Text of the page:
flag_160540827This is the fifth article in our series on the effect of the “slow repeal” of the Affordable Care Act (ACA). This week’s article focuses on the potential impact of the slow repeal of the ACA on rural communities and healthcare.

Continued Fragile System Leads to Uncertainty or Closure Causing Economic Ripple Effect Throughout Rural America

There are nearly 5,000 short-term, acute care hospitals in the United States, half of which are in rural areas. About four in 10 rural hospitals are located in the South. More than half of rural hospitals are Critical Access Hospitals (CAHs) (53.5%); a smaller share of rural hospitals are designated as Sole Community Hospitals (SCHs) (13%), Medicare Dependent Hospitals (MDHs) (8%), and Rural Referral Centers (RRCs) (11%). All of these designations provide enhanced or supplemental reimbursement under Medicare, using different formulas. Rural hospitals that do not qualify for these Medicare programs are reimbursed as standard Medicare Prospective Payment System (PPS) hospitals. Continue Reading Slow Repeal of the ACA and Its Impact on Rural Healthcare and Communities

A stethoscope and American money on a white background - HealthcEven without potential changes to the Medicare program, MACRA poses a significant challenge for any clinician trying to determine the best strategy to maximize Medicare reimbursement – there are hundreds of pages of guidance in the proposed and final regulations to review and understand. But, at this point, clinicians attempting to assess MACRA must also deal with uncertainty about changes to the Medicare program. A significant source of uncertainty is the Trump administration’s stated intent to repeal the Affordable Care Act (“ACA” and also known as Obamacare), which is being implemented by current legislative efforts. Uncertainty about the ACA should be considered in developing a strategy to comply with MACRA. Continue Reading Managing MACRA – Part VII: What happens to MACRA if the Affordable Care Act is repealed?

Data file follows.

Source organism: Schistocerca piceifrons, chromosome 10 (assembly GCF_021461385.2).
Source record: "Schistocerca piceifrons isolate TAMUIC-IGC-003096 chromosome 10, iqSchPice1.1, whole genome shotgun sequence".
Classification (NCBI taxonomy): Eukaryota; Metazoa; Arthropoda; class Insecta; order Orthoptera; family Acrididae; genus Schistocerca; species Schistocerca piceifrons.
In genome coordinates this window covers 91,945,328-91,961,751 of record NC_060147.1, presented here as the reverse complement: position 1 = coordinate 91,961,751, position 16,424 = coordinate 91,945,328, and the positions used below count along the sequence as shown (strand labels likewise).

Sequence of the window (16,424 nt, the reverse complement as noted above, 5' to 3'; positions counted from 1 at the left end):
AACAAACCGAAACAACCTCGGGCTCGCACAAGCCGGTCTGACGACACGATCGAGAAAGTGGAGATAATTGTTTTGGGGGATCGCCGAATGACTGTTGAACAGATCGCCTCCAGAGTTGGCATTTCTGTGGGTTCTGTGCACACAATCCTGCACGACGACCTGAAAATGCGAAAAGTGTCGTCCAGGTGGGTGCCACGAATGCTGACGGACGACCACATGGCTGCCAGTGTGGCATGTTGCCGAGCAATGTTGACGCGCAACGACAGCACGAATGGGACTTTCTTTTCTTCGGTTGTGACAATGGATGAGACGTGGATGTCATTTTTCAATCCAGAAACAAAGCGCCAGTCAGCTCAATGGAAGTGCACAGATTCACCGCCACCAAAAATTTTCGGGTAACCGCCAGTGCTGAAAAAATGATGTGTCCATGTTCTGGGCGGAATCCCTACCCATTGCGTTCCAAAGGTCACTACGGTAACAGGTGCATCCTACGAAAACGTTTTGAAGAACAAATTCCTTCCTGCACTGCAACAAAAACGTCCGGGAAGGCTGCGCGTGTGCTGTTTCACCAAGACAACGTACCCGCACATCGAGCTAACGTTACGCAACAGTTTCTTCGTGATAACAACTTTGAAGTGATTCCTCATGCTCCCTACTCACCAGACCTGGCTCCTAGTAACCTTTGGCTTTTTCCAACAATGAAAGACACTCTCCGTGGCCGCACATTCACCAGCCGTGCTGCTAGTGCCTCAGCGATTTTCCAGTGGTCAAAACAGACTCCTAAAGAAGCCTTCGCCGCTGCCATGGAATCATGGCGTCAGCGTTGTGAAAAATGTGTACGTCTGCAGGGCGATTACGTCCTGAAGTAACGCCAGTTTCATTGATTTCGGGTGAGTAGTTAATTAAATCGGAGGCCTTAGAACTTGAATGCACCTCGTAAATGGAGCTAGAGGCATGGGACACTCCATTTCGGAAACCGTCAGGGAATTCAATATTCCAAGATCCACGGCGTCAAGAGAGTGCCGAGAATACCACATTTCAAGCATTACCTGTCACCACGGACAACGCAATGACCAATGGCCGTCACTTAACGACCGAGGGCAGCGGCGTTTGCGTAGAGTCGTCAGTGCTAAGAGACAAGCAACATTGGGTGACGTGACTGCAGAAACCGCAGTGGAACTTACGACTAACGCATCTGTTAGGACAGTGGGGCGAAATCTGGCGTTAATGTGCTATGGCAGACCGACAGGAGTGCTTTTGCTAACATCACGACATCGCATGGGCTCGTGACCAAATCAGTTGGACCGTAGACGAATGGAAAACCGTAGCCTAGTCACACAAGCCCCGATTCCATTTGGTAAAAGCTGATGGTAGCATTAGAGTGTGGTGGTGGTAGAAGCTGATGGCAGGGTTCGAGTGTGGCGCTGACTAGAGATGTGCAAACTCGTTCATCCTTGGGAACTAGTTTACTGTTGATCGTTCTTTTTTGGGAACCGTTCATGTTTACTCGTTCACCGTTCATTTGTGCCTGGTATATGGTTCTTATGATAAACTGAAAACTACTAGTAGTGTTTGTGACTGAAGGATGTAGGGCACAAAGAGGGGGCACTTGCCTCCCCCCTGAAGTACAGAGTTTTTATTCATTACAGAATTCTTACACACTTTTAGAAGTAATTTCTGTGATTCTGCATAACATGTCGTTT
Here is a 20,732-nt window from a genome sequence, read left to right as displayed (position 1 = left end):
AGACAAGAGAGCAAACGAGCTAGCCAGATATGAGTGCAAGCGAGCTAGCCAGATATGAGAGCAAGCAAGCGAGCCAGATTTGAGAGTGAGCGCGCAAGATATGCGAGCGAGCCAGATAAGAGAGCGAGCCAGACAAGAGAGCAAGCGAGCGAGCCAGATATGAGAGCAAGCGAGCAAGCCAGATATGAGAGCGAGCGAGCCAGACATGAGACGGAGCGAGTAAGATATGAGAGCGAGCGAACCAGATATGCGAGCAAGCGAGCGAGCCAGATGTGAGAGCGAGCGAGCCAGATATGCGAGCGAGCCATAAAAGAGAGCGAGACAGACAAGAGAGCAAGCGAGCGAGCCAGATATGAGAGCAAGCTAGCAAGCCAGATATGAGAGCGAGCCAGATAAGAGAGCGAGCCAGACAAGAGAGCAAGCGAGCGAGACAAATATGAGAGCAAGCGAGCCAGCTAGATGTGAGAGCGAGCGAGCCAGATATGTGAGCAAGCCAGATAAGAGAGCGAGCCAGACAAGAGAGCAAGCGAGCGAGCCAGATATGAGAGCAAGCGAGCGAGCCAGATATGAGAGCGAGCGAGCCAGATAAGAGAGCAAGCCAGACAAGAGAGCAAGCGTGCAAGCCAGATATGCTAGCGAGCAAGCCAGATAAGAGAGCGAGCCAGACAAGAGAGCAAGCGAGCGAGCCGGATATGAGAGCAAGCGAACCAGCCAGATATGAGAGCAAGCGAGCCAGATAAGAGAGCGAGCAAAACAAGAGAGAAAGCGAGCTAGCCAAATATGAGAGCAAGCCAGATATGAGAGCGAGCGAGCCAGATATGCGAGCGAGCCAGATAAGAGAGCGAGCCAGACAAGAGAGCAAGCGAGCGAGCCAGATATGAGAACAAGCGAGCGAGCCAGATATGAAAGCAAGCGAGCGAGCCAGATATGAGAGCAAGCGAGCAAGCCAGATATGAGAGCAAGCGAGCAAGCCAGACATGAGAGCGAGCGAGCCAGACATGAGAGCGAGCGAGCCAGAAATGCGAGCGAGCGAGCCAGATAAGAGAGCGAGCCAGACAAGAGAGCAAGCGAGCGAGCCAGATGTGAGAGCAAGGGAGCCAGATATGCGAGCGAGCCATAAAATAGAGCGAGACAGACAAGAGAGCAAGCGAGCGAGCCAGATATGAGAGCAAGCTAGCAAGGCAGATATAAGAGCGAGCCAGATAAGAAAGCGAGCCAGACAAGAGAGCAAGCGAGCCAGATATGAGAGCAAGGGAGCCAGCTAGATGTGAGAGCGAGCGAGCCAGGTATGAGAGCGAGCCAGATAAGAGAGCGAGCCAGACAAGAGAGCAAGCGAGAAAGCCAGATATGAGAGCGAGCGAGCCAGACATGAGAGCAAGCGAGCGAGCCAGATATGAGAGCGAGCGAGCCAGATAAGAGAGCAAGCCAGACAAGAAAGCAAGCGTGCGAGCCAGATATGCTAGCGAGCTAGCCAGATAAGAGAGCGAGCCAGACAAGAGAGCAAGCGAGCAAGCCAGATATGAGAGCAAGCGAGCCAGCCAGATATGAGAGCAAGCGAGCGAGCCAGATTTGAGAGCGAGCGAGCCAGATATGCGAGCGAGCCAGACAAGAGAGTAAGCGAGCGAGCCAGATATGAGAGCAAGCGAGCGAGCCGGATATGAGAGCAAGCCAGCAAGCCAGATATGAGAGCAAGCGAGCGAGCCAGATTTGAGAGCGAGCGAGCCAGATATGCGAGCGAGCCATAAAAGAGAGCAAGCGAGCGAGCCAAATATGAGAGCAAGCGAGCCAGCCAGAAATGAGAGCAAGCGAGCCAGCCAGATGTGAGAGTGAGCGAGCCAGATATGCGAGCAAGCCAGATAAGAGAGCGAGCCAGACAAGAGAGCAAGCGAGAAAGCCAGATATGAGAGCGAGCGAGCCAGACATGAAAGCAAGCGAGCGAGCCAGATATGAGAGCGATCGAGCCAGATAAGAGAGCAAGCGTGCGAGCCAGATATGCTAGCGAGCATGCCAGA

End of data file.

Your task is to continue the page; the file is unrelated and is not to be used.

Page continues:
Group of Children in a CircleOn January 6, 2017, several new regulatory exceptions to the beneficiary inducement statute went into effect. These regulations, published by the Department of Health and Human Services Office of Inspector General (OIG) in a final rule dated December 7, 2016,1 bring long awaited closure to many of the outstanding issues raised in the statutory versions of the exceptions implemented by the Affordable Care Act (ACA) and in the proposed regulations issued by the OIG on October 3, 2014.2 Several exceptions that may be of particular interest to children’s hospitals are highlighted below. Continue Reading New Regulatory Exceptions to the Beneficiary Inducement Statute

gavel-scales2013%20052[A New York district court issued the first judicial opinion Monday, Aug. 3 on the Affordable Care Act’s “60-day rule,” which requires that a Medicare or Medicaid overpayment be reported and returned within 60 days of the date on which the overpayment was “identified.” The decision by Judge Edgardo Ramos provided a definition of what it means to “identify” an overpayment and thus begin the 60-day time period in which overpayments must be reported and returned. Given that the 60-day rule maintains that any person who knowingly fails to comply with this obligation within the 60-day timeframe has violated the False Claims Act (“FCA”), the potential implications of Judge Ramos’s decision are significant. Continue Reading District court interprets ‘identification’ of overpayment under 60-day rule